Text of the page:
Gigi Marvin celebrates after winning the women's gold-medal ice hockey match at the Olympic Winter Games PyeongChang 2018 on Feb. 22, 2018 in Gangneung, South Korea.
In this case, 13 is a lucky number.
That’s how many years Gigi Marvin spent as a member of the U.S. women’s hockey team before announcing her retirement on Dec. 16. They are years she will never forget.
“I was blessed with competing against the absolute best players for 13 years in the entire country,” Marvin said. “What our team accomplished … the past, I don’t know, four, five, six, seven years, it’s just been incredible the run Team USA has been on. Very fortunate on many levels, both athletically and competition-wise but also personally with the relationships that we built.”
The three-time Olympian was part of the U.S. team that won the 2018 gold medal in PyeongChang, South Korea. Marvin also earned silver medals in 2014 and 2010.
Marvin helped the U.S. to five world championship gold medals and two silver medals. Over her career, she tallied 24 goals and added 50 assists for 74 points in 126 games. She played both defense and forward.
“Gigi was a cornerstone of the U.S. Women’s National Team program for a long time,” Katie Million, director of women’s national team programs for USA Hockey, said in a statement. “Not many athletes earn the opportunity to play in three Olympic Games, along with countless world championships.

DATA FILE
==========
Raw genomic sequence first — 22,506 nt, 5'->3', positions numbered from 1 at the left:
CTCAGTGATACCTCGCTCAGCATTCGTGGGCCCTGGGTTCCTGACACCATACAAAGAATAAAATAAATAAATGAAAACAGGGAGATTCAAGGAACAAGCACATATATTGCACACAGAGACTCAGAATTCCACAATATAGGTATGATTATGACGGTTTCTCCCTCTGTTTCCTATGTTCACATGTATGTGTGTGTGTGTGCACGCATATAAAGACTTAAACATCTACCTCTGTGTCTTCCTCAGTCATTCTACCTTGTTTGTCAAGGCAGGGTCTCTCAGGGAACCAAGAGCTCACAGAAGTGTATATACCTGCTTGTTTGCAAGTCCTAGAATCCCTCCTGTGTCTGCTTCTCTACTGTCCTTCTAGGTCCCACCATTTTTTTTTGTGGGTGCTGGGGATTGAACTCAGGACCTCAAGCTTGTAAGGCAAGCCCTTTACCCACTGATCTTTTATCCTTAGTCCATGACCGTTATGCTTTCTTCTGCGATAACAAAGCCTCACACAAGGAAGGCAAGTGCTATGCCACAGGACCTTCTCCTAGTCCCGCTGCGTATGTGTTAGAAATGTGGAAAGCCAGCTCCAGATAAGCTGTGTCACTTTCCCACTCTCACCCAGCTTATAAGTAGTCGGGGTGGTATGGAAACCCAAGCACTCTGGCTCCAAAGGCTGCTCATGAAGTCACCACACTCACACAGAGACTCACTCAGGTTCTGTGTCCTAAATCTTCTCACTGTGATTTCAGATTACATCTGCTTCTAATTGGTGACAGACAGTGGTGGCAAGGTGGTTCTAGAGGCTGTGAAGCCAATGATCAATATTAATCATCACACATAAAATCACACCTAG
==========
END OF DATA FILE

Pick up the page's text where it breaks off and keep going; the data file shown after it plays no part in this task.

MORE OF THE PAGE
“She was obviously a terrific player and represented our country so well on the biggest stages. We thank her for not only being a big contributor to the success of our program, but for also for serving as a wonderful role model for aspiring young players throughout the country.”
After Warroad High School, Marvin skated for the University of Minnesota. She played more than eight seasons of professional hockey.
When the U.S. won the first Olympic gold medal in women’s ice hockey in Nagano, Japan, in 1998, then 9-year-old Marvin was watching. A dream was born that the 34-year-old has now realized.
“It’s hard to let go of something that you’ve been training for and dreaming of and just fixated on for decades,” Marvin said. “It’s not an easy transition, as all athletes mention when they move past their playing days into the next chapter of their life.